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Proteus Provides Satellite-Derived Bathymetric and Seafloor Maps for Military Exercise

December 12, 2013  - By 0 Comments

Proteus FZC, a provider of satellite-derived mapping solutions, has delivered accurate bathymetric and seafloor classification maps for a joint UK-France amphibious military exercise on the Island of Corsica. In the pilot managed by the UK Hydrographic Office (UKHO), Proteus partnered with DigitalGlobe to derive accurate bathymetric measurements and identify four seabed types to a depth of 12 meters from multispectral satellite imagery without ground control.

“We completed the Corsica coastal marine mapping project at about one-tenth the time and cost of traditional sonar or LiDAR,” said Proteus CEO David Critchley. “Because the data is derived exclusively from satellite imagery, we leave no environmental footprint and face no airspace restrictions.”

For the joint military operation, the British and French armed forces requested detailed information about water depth and the submerged seabed along specific sections of the Corsican coastline so that amphibious military vehicles could be launched from larger vessels anchored offshore and safely landed on the island’s beaches. The custom maps created by Proteus were used by the military to select precisely where the landings would occur.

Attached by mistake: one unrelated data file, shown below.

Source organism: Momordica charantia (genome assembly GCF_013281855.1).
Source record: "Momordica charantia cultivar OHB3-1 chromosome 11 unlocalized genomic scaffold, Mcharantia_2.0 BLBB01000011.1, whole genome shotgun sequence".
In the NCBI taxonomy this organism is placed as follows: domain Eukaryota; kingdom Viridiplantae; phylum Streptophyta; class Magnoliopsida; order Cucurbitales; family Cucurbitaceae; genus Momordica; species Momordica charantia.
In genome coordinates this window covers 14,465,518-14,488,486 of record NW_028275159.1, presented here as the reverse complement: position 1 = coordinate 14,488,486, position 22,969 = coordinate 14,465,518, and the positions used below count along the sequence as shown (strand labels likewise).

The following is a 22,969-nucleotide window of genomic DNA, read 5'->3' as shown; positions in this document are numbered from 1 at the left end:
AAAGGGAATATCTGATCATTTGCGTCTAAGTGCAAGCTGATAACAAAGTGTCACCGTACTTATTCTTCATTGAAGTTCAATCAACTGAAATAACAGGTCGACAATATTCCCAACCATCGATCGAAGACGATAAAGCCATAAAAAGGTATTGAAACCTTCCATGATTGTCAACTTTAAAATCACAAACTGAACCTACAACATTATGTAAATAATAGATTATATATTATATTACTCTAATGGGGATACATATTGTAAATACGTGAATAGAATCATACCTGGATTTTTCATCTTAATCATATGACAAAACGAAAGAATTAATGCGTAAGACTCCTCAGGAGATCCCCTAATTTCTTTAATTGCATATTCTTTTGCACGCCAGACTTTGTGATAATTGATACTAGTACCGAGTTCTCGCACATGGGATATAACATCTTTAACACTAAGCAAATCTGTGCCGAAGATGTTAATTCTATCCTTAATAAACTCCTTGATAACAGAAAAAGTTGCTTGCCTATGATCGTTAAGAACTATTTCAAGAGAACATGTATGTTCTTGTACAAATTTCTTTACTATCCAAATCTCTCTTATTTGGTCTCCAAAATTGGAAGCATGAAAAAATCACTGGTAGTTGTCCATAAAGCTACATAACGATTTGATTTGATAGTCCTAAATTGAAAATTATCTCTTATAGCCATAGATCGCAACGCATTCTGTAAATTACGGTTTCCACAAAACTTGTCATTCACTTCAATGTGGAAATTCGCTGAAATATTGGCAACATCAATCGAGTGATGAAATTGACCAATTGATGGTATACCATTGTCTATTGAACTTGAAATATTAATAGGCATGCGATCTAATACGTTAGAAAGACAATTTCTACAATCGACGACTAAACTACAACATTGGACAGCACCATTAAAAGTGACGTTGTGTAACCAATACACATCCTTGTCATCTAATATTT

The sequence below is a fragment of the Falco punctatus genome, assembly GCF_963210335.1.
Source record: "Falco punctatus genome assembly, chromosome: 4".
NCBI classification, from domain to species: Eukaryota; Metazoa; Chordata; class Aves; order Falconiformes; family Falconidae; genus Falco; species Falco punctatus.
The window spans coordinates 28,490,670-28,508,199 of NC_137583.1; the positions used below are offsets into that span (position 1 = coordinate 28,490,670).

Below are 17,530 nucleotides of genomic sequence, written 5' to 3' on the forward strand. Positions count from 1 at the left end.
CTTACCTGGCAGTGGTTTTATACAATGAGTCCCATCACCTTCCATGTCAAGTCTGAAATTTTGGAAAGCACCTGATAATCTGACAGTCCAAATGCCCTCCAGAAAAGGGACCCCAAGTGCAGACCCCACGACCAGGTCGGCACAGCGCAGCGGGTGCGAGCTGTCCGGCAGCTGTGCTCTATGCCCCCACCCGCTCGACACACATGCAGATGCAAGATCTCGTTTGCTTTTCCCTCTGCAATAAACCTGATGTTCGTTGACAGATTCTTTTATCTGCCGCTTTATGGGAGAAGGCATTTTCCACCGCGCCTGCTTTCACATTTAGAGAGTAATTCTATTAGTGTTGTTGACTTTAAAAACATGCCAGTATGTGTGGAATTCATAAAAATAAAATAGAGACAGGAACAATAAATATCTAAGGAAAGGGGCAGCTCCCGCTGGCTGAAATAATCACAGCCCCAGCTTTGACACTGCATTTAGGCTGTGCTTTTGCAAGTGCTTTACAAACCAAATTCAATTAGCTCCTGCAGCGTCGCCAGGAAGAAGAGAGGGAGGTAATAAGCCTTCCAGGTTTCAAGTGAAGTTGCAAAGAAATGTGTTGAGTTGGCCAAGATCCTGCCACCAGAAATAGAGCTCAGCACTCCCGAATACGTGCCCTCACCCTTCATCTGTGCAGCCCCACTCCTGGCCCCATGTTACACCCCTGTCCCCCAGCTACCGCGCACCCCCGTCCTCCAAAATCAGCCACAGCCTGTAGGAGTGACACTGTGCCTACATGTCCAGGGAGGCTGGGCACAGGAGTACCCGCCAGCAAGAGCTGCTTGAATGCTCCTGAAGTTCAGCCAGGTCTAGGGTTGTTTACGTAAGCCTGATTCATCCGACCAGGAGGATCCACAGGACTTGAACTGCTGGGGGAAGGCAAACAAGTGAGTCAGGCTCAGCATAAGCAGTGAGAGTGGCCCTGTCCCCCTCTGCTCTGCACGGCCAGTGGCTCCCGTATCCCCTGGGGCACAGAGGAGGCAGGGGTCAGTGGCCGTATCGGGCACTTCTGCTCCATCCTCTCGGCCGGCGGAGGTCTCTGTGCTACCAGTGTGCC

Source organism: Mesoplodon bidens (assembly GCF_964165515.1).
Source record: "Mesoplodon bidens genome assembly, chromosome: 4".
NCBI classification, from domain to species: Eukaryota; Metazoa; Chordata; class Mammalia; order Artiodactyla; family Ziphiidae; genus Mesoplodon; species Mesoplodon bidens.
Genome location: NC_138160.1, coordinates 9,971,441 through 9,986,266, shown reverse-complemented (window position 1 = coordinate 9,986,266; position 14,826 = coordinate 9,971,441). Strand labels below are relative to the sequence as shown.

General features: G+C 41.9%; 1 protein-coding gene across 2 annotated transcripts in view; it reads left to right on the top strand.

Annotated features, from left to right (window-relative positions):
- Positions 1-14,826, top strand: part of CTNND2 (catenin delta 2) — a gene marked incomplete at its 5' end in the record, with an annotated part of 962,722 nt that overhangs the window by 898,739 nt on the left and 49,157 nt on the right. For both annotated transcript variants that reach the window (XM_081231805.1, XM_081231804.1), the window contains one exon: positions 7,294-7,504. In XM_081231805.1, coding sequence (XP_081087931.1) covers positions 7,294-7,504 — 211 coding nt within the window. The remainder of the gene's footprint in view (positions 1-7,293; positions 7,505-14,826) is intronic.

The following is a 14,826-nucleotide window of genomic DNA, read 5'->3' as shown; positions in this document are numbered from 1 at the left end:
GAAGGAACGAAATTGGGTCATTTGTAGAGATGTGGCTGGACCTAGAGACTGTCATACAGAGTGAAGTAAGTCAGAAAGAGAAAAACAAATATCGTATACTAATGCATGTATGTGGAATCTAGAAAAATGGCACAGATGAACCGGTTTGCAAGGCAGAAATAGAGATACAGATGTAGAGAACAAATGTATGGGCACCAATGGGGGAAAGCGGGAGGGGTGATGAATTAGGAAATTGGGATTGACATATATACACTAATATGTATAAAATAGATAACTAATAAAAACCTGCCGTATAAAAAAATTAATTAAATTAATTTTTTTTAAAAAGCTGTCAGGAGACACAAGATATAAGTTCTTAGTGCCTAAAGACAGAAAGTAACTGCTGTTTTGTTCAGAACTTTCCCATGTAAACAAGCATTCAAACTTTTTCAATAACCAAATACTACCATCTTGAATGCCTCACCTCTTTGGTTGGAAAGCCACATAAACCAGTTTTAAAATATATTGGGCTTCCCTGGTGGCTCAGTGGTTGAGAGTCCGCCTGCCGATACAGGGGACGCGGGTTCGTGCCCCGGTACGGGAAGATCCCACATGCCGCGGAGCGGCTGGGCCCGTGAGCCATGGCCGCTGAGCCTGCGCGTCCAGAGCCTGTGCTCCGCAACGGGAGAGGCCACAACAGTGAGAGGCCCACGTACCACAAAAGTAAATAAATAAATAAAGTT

“The vertical accuracy of our bathymetric maps was verified at 10-15 percent of water depth,” said Critchley. “If ground truth data were available, the measurements would have been accurate to a solid 10 percent of depth.”

Working with eight-band multispectral image data with two-meter resolution collected by DigitalGlobe’s WorldView-2 satellite, the Proteus-led team achieved the bathymetric measurements in Corsica’s Mediterranean coastal zone to a total depth of 12 meters. In a separate processing procedure, the team also extracted four critical seafloor types from the imagery – sand, rock/debris, vegetation and mixed seabed.

Since 2011, Proteus has been producing seafloor survey and seabed classification projects using multispectral satellite imagery. The product generation technology that can be carried out in a fraction of the time and cost of traditional methods. These mapping projects have been delivered for environmental, oil and gas, marine biology and other coastal zone applications in Europe, the Middle East and Caribbean. Derived products have high accuracy, meeting the requirements of engineering, environmental monitoring and strategic geospatial planning applications.

The project was written up in the January/February 2013 issue of Hydro International magazine.

This article is tagged with , , , and posted in GIS News, Imagery, Mapping
Tracy Cozzens

About the Author:

Senior Editor Tracy Cozzens joined GPS World magazine in 2006. She also is editor of GPS World’s newsletters and the sister website Geospatial Solutions. She has worked in government, for non-profits, and in corporate communications, editing a variety of publications for audiences ranging from federal government contractors to teachers.

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